There are certain pursuits which, if not wholly poetic and true, do at least suggest a nobler and finer relation to nature than we know. The keeping of bees, for instance. --- Henry David Thoreau
"Well," said Pooh, "what I like best -- " and then he had to stop and think. Because although Eating Honey was a very good thing to do, there was a moment just before you began to eat it which was better than when you were, but he didn't know what it was called. -- The House at Pooh Corner
One of the decisions I made with Ed when we set up the bees in the Eagle's Rest Garden was that we'd let most of the swarms go feral. After all, his garden sits in the middle of a wooden area, there are forest tracts over the fences in every direction. Lots of hollow trees and natural structure for colonies to inhabit. Here in the middle of the third year of those original hives, I think I've only captured one swarm from them; the rest have taken flight on their own terms. The idea is to repopulate and build up locally adapted honeybees in the surrounding woods who will then be there to pollinate. It's part of that 'save the bees' idea that got me started in the first place.
Now I know there is a lot of discussion pro and con about this, and frankly ... we don't care. You're either on the bus with restoring feral bee colonies, or you are not. A link to the feral bee projects is here, and I don't have a link to those who oppose it. [smile] There's currently a bit of a discussion about the idea on the Warré group, too. You can easily find all the talking points of the issues if you look on the net.
Anyway ... I harvested about 5 swarms in the last couple of weeks, including three that originated from my own hives here behind the house. One other swarm that issued forth was from my Biodynamic Lang, full of those pretty golden bees. Here's the swarm as it first began to settle in a tree just over the fence from the hive:
Well ... aside from the boat, there's a big dog over there, just outside of camera range ... and the fence is tall ... and at the time I didn't have an empty hive ready to put them in ... and there was this little voice coming from somewhere close to being perched on my shoulder, "Hey, let 'em go." I was all set to pass up this swarm and let them become feral repopulator/pollinators. Yet it got harder when they eventually settled into this clump, about four feet off the ground, just beyond the fence:
Now who could resist such a nice cluster??? Imean, all ya gotta do is slip the bucket up under them, bang on the branch (or even just snip it off!) and .. wall - ah ... you got a swarm o' pretty golden bees. The dog isn't mean, Molly and I feed him cookies all the time. The fence opens pretty easily. The bees could live in the bucket until I got another hive ready. What if they decided to settle in that guy's boat? Now the little voice was saying "GET THEM!!!" I decided that if they were there in the morning, I would. But that evening I began to question my 'save the bees' principles. Imean, if you've decided to increase the ferals in the local neighborhood, these are prime candidates. I should. I should let them go if I'm gonna be true to my values. [sigh]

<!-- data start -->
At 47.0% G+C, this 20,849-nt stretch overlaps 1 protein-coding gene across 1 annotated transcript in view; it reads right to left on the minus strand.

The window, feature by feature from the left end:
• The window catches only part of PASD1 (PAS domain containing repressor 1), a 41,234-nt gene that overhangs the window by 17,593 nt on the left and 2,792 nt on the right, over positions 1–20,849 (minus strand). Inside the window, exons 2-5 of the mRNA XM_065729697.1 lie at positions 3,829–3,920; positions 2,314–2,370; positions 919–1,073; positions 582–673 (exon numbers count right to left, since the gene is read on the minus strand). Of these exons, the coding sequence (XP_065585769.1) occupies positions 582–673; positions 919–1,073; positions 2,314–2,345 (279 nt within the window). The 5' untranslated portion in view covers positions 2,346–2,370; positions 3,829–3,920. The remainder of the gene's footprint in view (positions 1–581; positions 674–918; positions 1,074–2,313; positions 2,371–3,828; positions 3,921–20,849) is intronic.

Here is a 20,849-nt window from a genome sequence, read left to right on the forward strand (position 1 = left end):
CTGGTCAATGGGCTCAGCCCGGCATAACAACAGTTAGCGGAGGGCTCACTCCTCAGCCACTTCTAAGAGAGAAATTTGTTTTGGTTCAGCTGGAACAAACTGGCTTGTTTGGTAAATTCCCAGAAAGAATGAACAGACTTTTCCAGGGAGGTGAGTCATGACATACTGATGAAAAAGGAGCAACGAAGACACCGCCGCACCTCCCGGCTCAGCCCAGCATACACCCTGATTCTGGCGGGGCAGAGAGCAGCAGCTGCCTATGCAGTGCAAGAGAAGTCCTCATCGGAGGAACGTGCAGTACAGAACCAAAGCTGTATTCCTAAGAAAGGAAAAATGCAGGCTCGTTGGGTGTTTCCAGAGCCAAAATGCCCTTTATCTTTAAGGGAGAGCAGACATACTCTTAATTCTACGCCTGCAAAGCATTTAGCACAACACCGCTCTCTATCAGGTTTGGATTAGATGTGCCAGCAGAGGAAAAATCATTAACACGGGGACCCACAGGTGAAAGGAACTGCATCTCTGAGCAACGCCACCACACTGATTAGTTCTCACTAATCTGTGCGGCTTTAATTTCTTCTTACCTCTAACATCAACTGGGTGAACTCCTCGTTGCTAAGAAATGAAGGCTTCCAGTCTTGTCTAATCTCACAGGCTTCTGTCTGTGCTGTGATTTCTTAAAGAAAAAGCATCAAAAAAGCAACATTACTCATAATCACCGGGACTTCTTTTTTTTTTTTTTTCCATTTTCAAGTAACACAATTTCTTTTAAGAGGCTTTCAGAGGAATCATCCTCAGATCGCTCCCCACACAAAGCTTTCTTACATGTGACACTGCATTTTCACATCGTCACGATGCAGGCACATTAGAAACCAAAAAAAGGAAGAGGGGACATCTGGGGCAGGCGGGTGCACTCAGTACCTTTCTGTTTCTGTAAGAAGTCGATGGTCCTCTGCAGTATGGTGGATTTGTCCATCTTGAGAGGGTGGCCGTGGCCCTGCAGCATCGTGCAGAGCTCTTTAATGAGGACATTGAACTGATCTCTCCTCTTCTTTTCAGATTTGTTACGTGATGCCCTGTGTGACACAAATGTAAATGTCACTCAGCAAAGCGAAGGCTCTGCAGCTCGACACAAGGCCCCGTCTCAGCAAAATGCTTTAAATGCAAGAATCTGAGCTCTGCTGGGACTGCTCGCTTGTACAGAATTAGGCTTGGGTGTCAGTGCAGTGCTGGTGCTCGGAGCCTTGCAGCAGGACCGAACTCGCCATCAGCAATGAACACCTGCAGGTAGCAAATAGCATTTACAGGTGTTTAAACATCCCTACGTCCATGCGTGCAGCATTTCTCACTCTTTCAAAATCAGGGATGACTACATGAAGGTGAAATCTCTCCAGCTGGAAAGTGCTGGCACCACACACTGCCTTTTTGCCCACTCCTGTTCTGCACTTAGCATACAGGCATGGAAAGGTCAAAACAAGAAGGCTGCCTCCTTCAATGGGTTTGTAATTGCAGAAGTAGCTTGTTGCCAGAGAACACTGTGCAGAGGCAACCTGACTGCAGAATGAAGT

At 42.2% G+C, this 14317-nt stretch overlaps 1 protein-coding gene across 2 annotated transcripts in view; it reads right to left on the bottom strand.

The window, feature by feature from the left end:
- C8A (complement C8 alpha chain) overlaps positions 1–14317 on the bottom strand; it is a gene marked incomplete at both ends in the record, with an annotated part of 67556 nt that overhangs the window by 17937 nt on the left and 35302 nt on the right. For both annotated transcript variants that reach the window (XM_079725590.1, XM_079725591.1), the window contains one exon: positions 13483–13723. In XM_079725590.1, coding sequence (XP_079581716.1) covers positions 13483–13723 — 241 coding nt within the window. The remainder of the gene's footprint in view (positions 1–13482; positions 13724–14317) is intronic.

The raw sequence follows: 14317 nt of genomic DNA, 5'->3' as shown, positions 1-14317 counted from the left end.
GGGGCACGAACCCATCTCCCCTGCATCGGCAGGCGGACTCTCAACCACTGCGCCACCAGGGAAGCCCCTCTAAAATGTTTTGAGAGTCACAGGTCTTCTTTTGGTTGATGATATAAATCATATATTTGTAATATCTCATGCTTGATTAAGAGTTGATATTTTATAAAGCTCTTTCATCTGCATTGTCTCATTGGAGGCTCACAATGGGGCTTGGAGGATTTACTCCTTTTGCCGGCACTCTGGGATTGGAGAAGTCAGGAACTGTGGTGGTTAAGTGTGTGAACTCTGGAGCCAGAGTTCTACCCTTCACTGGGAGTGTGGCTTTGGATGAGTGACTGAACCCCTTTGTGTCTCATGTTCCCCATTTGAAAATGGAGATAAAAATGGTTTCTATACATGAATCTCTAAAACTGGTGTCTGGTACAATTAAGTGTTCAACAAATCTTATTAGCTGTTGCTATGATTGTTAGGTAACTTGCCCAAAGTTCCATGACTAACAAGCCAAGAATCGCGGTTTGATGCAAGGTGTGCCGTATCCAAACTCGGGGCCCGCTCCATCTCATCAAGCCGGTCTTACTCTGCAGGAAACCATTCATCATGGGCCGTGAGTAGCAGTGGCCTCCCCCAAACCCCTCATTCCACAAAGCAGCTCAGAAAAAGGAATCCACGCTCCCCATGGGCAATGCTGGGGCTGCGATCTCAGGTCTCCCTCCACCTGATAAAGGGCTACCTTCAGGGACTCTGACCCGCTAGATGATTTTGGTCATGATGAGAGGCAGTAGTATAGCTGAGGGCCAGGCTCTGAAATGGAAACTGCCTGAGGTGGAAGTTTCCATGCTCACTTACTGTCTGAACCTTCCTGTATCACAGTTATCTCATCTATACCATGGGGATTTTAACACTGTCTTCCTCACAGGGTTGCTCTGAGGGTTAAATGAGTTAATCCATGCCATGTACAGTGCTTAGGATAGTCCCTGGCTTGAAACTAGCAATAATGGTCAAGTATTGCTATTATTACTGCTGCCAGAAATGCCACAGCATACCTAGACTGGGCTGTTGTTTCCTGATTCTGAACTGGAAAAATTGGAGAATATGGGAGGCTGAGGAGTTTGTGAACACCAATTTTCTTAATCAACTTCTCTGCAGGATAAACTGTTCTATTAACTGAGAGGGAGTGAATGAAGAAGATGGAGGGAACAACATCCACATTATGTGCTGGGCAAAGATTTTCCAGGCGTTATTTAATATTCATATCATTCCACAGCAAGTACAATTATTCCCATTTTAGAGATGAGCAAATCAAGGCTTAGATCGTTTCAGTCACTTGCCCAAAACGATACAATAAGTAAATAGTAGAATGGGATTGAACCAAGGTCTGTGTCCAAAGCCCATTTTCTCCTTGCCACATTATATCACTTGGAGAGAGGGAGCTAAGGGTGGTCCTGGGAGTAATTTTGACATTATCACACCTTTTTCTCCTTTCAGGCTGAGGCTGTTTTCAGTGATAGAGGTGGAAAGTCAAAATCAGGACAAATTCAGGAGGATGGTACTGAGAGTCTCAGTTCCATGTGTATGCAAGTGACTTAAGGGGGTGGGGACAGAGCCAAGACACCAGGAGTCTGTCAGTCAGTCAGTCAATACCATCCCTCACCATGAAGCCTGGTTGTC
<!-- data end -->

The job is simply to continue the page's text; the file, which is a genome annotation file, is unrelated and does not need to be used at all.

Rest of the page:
Okay, they were there the next morning, even though the temp had drifted down to 34F just before dawn. But so was a swarm in a horse park over by the filbert groves. I went and collected those bees first, since the horse owners were panicked. Late that afternoon, the golden swarm was still on that branch. By now the little voice was ambivalent. Sometimes it was "Go", sometimes it was, "Get them." Procrastination is our friend.
By the next morning, they were -- indeed -- gone. I'm sure they found a nice oak somewhere between my fence and Parvin Butte , less than 1000 yards away.
And hey .. I learned a lot just watching them for 48 hours.
I kept meaning to choose one of those on-line hive record-keeping sites, or download somebody's software or something. That way I could get out of those spiral notebooks and actually have something I could use quickly and easily with the computer. When I first got started logging in my experiences and records, I tried using a couple; but they either cost money (too much, in my humble opinion) or they were just plain too complicated. There were difficult log-ins, or the format was somebody's idea of something that just wasn't practical. Most are oriented just about exclusively toward commercial operations. I gave up pretty early in the attempts.
So now, I discover that some actual beekeepers who know how to design software have recently put up a free site that is simple, easily accessible and has just about every feature and record you could use to keep track of your hives, your apiary locations, and the weather (yep the weather pops up automagically!). Seems as if they have only started it in the last year, so it's prolly not very well known. It took me just a few minutes to load all my hives into the system. Pretty nice.
They're doing it as a "service to the beekeeping community" which I think is just absolutely great -- and needed. You can donate something to them, if you wish, there's a link for that at their site.
Anyway, check 'em out. (They're on Facebook too!) https://www.hivetracks.com/ >br>
It's getting close to the time when early spring swarms will be issuing, so I thought I'd update a little of the methodology I have been hypeing.
Notices: I got my little flyers out and all tackedup on local bulletin boards; and gave a few to the volunteer fire departments (they were real happy to meet me, as they get a bunch of calls this time of the year and usually don't know what to do.)And remind the folks that you met last year when you captured their swarms, they may get more and they will tell their friends too.